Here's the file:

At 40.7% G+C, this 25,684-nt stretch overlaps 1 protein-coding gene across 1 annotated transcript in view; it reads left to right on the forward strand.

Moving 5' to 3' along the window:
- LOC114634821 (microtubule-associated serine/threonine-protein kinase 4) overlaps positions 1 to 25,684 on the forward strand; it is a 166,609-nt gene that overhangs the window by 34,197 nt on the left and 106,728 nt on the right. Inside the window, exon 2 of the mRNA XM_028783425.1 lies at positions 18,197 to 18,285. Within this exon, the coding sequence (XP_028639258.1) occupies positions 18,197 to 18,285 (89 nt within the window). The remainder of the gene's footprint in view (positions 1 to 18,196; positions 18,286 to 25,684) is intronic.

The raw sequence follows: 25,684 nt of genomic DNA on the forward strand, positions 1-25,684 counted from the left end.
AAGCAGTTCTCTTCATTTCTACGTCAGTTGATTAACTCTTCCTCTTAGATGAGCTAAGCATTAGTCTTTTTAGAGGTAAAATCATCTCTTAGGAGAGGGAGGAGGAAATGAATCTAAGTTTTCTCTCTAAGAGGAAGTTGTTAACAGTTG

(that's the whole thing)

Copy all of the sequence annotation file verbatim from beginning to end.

At 40.7% G+C, this 25,684-nt stretch overlaps 1 protein-coding gene across 1 annotated transcript in view; it reads left to right on the forward strand.

Moving 5' to 3' along the window:
- LOC114634821 (microtubule-associated serine/threonine-protein kinase 4) overlaps positions 1 to 25,684 on the forward strand; it is a 166,609-nt gene that overhangs the window by 34,197 nt on the left and 106,728 nt on the right. Inside the window, exon 2 of the mRNA XM_028783425.1 lies at positions 18,197 to 18,285. Within this exon, the coding sequence (XP_028639258.1) occupies positions 18,197 to 18,285 (89 nt within the window). The remainder of the gene's footprint in view (positions 1 to 18,196; positions 18,286 to 25,684) is intronic.

The raw sequence follows: 25,684 nt of genomic DNA on the forward strand, positions 1-25,684 counted from the left end.
AAGCAGTTCTCTTCATTTCTACGTCAGTTGATTAACTCTTCCTCTTAGATGAGCTAAGCATTAGTCTTTTTAGAGGTAAAATCATCTCTTAGGAGAGGGAGGAGGAAATGAATCTAAGTTTTCTCTCTAAGAGGAAGTTGTTAACAGTTG